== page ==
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Plants and Animals Respond to Microbial Threats in Similar Ways
animals and plants
Despite having gone their separate ways at least a billion years ago, plants and animals have developed remarkably similar mechanisms for detecting the molecular signatures of infectious organisms.
 Courtesy of Tree of Life Web Project

Though it's been at least a billion years since plants and animals shared a common ancestor, they have through the eons shared a common threat in the form of microbes, including bacteria, eukaryotes and viruses. This has resulted in remarkably similar mechanisms for detecting the molecular signatures of infectious organisms that hold promise for the future treatment of infectious diseases in humans.

The recognition of microbial signature molecules by host receptors is the subject of a paper published in the journal Science titled "Plant and Animal Sensors of Conserved Microbial Signatures." The corresponding author of the paper is Pamela Ronald, a plant pathologist who holds joint appointments with the U.S Department of Energy (DOE)'s Joint BioEnergy Institute, where she serves as Vice President for the Feedstocks Division and directs the grass genetics program, and with the University of California (UC) Davis, where she is a professor of plant pathology. Co-authoring the paper with Ronald was Bruce Beutler, an immunologist and mammalian geneticist with the Scripps Research Institute.

"If evolution is depicted as a tree, and extant species as terminal leaves on that tree, we must acknowledge that we have examined only a few of those leaves, gaining only a fragmentary impression of what is and what once was," Ronald says. "In the future, a diverse array of evolutionarily conserved signatures from pathogenic microbes will likely be discovered and some of these will likely serve as new drug targets to control deadly groups of bacteria for which there are currently no effective treatments."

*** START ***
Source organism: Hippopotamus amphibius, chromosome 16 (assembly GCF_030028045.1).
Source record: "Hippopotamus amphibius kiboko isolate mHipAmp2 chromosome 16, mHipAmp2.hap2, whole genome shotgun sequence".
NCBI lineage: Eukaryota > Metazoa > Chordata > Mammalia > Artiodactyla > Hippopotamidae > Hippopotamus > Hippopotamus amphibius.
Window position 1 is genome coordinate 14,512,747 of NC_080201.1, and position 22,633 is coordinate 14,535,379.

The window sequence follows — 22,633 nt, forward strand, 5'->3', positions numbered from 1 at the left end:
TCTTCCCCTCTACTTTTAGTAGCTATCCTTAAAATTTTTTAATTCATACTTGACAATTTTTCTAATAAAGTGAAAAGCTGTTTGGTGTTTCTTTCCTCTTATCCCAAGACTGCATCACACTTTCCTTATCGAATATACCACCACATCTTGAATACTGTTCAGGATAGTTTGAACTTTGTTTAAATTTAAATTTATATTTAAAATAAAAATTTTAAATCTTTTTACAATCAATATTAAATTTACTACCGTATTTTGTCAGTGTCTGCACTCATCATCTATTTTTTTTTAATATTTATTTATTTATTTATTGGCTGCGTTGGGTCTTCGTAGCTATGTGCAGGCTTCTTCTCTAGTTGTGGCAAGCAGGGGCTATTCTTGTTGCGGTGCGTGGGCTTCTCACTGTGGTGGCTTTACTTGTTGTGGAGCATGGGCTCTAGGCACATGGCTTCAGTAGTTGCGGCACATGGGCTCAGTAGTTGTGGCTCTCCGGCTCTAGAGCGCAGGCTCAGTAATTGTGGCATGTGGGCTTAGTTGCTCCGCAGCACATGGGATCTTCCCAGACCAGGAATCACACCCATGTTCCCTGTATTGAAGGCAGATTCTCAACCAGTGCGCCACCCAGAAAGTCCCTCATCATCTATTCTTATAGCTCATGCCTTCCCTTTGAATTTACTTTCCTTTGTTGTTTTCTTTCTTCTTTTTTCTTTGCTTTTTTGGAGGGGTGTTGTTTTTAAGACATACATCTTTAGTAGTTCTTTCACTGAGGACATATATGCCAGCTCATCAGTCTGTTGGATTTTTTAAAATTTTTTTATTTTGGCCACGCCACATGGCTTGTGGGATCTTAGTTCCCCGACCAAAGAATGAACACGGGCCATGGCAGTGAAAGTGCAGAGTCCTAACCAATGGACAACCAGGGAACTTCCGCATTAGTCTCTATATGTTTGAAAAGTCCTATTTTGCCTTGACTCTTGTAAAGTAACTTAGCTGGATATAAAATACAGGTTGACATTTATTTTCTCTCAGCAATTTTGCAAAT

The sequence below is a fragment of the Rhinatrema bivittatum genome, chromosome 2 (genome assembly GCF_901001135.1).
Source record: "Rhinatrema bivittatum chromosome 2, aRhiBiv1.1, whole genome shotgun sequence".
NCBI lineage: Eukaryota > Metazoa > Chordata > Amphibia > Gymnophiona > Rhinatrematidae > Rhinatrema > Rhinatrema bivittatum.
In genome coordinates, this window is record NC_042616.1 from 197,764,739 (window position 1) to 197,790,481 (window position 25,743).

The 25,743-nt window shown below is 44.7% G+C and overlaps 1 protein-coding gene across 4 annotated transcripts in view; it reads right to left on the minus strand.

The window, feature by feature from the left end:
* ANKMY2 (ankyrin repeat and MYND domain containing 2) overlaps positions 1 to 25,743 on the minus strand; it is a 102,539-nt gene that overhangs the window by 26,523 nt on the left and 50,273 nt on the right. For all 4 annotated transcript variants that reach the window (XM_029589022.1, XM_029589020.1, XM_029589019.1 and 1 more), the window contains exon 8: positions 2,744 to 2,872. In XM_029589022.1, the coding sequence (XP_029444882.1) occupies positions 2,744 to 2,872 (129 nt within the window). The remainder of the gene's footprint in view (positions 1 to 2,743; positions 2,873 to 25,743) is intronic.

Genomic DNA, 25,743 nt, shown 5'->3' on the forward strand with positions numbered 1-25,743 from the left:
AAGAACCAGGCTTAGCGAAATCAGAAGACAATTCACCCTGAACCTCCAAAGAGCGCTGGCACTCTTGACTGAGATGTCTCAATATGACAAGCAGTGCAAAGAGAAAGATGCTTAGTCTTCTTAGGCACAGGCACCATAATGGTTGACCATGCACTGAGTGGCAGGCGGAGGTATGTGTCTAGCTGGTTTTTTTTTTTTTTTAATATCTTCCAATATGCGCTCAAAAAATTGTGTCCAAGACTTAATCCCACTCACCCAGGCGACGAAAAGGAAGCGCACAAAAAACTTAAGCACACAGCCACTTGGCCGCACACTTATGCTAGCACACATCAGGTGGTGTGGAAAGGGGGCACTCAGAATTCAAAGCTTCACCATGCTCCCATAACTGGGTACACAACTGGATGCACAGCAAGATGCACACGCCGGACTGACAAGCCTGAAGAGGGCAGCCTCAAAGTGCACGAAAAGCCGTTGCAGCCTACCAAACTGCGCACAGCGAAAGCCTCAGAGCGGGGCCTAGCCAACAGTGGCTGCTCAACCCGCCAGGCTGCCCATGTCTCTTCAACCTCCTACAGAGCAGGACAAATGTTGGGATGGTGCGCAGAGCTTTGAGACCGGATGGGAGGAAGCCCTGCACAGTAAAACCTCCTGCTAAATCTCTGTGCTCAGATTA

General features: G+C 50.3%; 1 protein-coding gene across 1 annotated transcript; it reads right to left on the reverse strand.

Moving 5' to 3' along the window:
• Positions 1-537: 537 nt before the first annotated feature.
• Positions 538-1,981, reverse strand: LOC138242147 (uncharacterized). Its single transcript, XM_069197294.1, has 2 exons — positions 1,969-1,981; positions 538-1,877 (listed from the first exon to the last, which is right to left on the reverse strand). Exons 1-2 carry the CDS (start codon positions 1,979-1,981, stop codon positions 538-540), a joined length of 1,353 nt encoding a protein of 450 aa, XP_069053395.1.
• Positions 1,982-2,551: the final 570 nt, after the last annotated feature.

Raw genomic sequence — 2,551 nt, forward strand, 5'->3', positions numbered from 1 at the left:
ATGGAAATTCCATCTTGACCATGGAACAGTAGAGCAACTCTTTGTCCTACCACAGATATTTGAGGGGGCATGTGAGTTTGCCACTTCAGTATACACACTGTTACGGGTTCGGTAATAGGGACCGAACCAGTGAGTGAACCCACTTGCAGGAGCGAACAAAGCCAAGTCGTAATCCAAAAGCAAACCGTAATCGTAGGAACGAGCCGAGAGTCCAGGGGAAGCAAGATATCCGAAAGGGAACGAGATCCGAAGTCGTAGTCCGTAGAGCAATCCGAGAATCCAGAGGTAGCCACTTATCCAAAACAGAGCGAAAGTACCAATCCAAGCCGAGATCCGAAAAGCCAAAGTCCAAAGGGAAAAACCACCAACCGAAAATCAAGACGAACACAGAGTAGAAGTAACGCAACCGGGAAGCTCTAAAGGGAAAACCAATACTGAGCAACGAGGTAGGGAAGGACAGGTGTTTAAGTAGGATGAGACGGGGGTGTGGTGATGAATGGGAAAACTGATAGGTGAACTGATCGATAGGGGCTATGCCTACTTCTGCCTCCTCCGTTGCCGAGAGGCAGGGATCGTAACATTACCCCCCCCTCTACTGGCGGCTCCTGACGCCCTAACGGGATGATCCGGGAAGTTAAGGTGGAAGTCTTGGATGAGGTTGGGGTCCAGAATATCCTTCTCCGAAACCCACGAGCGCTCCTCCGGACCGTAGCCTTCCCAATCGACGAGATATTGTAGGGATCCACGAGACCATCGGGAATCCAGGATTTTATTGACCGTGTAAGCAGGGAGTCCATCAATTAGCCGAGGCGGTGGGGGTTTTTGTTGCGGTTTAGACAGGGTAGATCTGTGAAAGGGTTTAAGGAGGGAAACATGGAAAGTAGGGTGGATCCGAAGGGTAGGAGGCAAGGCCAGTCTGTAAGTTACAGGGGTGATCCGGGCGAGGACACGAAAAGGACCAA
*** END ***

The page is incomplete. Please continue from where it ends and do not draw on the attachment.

In the Science paper, Ronald describes how the long-held presumption that the mechanisms of plant and animal defense against microbes are separate and distinct has undergone a complete change. "Discoveries over the past 15 years demonstrate that the mechanisms that allow plants and animals to resist infection show impressive structural and strategic similarity," Ronald says. "We now know that plants and animals respond to microbial signature molecules using analogous regulatory modules, which likely came about as a consequence of convergent evolution."

While host sensor–mediated immune responses are essential for innate immunity in both plants and animals, sustained or highly induced immune responses can be harmful, which makes negative regulation of these pathways critical. In animals, negative regulators act at multiple levels within certain molecular signaling cascades, but little is yet known about the negative regulation of plant innate immunity.

"Characterization of new host sensors will pave the way to inter-specific and inter-generic transfer between plants of engineered receptors that confer resistance to a variety of pathogens," Ronald says, adding that this approach has already been demonstrated in transference work with cultivated rice and wheat varieties, as well as with tobacco and tomato. "There may also be room to engineer resistance in vertebrates as well, including humans," she says.

In the Science paper, Ronald speculates that some microbes might be pathogenic to humans because they have managed to evade detection by human Toll-like receptors. Now that some of the essential building blocks of immunity have been elucidated, she believes it may be possible to manipulate these receptors so that microbes can no longer evade them.

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